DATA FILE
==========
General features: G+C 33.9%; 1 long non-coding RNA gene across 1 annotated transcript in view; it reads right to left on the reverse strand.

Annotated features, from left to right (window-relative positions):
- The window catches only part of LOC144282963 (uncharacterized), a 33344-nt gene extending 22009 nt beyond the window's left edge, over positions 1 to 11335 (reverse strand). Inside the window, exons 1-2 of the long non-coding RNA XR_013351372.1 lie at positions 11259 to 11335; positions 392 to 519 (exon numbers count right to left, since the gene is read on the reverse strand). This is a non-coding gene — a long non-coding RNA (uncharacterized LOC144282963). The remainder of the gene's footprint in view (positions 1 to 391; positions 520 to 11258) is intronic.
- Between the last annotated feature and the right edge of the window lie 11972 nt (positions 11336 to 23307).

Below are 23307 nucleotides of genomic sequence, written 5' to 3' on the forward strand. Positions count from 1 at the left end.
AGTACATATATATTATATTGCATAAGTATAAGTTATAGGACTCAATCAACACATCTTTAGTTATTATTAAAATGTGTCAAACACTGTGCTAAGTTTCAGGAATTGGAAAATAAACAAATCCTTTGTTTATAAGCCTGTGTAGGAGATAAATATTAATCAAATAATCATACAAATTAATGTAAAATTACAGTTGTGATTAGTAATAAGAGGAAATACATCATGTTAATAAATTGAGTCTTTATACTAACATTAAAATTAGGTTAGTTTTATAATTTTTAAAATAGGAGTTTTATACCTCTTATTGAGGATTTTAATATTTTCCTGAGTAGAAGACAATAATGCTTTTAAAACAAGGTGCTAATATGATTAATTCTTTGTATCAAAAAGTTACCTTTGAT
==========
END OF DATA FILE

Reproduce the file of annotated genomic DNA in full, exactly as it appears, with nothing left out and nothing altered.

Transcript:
General features: G+C 33.9%; 1 long non-coding RNA gene across 1 annotated transcript in view; it reads right to left on the reverse strand.

Annotated features, from left to right (window-relative positions):
- The window catches only part of LOC144282963 (uncharacterized), a 33344-nt gene extending 22009 nt beyond the window's left edge, over positions 1 to 11335 (reverse strand). Inside the window, exons 1-2 of the long non-coding RNA XR_013351372.1 lie at positions 11259 to 11335; positions 392 to 519 (exon numbers count right to left, since the gene is read on the reverse strand). This is a non-coding gene — a long non-coding RNA (uncharacterized LOC144282963). The remainder of the gene's footprint in view (positions 1 to 391; positions 520 to 11258) is intronic.
- Between the last annotated feature and the right edge of the window lie 11972 nt (positions 11336 to 23307).

Below are 23307 nucleotides of genomic sequence, written 5' to 3' on the forward strand. Positions count from 1 at the left end.
AGTACATATATATTATATTGCATAAGTATAAGTTATAGGACTCAATCAACACATCTTTAGTTATTATTAAAATGTGTCAAACACTGTGCTAAGTTTCAGGAATTGGAAAATAAACAAATCCTTTGTTTATAAGCCTGTGTAGGAGATAAATATTAATCAAATAATCATACAAATTAATGTAAAATTACAGTTGTGATTAGTAATAAGAGGAAATACATCATGTTAATAAATTGAGTCTTTATACTAACATTAAAATTAGGTTAGTTTTATAATTTTTAAAATAGGAGTTTTATACCTCTTATTGAGGATTTTAATATTTTCCTGAGTAGAAGACAATAATGCTTTTAAAACAAGGTGCTAATATGATTAATTCTTTGTATCAAAAAGTTACCTTTGAT